Taiwan became a province of Qing Dynasty China in 1885, and the city, named Dadun at the time, was named capital of Taiwan Prefecture, one of three prefectures in the newly created Taiwan Province. It was also initially designated as the provincial capital, and Qing official Liu Mung-chuan received the authority from the Guangxu Emperor to oversee development of the area. However, four years later, Liu was forced to “retire” by Empress Dowager Cixi, and the provincial capital was moved to what is now known as Taipei.

China lost the Sino-Japanese War in 1895. As a consequence, the Qing Dynasty was forced to cede Taiwan to the Japanese under Treaty of Shimonoseki. The Japanese changed the name of the city from Dadun to Taichū (台中), and began to develop the city, setting out to make it the first “modern” area of Taiwan.

However, Taichū bore the brunt of early Japanese repression. There were many rebels who stated that they had accepted amnesty from the earlier period of rebellion when the Republic of Taiwan was declared in 1895. However, many of those same people continued anti-Japanese activities. On May 25, 1902, some 360 rebels and their families accepted invitations to surrender and receive amnesty and rewards. Instead of receiving amnesty, once inside, the Japanese locked the doors and slaughtered the former rebels.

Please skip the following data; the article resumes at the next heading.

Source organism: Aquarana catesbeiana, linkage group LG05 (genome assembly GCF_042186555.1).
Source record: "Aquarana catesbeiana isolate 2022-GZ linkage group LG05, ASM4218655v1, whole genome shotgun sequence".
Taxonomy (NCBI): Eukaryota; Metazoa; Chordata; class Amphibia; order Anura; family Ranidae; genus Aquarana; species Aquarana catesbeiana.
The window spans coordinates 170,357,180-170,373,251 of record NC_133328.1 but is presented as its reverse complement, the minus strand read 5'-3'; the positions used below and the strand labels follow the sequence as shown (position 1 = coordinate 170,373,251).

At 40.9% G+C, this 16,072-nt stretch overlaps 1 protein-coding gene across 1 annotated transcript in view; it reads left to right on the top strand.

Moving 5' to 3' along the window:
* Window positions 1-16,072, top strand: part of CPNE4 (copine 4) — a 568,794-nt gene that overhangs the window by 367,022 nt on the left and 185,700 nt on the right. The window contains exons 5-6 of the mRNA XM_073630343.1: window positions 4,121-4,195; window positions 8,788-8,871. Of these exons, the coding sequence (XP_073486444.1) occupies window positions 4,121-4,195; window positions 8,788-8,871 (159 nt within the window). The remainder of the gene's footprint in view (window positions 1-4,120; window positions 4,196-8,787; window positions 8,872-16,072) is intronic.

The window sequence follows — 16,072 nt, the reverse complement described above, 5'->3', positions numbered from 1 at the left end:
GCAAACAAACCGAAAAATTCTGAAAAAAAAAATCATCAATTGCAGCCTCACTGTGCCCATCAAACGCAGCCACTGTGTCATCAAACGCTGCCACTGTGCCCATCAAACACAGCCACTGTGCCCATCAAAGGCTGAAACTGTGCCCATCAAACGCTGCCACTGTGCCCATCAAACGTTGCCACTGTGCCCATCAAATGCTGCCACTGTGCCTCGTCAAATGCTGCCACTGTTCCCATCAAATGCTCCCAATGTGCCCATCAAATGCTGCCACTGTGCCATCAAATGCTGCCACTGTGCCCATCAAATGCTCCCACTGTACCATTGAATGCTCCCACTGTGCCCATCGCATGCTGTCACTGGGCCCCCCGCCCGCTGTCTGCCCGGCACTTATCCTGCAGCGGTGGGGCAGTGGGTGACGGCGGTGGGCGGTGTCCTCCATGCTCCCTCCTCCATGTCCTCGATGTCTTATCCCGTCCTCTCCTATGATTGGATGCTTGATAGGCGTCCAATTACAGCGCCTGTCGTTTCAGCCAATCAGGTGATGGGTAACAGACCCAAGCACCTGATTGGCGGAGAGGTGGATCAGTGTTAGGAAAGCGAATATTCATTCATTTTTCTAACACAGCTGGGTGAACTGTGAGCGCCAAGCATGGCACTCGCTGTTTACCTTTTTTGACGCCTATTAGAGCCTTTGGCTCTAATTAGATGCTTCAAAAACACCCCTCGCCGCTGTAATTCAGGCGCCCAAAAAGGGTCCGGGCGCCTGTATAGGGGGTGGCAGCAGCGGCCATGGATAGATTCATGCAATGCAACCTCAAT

Taichū Park was completed in 1903. The old north gate, one of the few Liu-era structures to survive the Japanese reconstruction of the city, was moved to the new park. To this day, Taichung Park is one of the most popular places in the city for people to relax.

The first market in Taichū was built in 1908 along JiGuang Road between ZhongZheng and ChengGong Roads. It is still used today, and is a popular spot to purchase food and other items in downtown Taichung. Taichung Middle School (now known as Taichung First High School) was founded in 1913 by Lin Hsien-tang and his brother Lin Lie-tang, two wealthy Taiwanese intellectuals of the era. This was done in an effort to teach children the traditional culture of Taiwan and to foster a sense of local pride.

Taichū was officially designated as a city by Japanese Imperial authorities in 1920, and Taichū City Hall was completed in 1924 after eleven years of construction.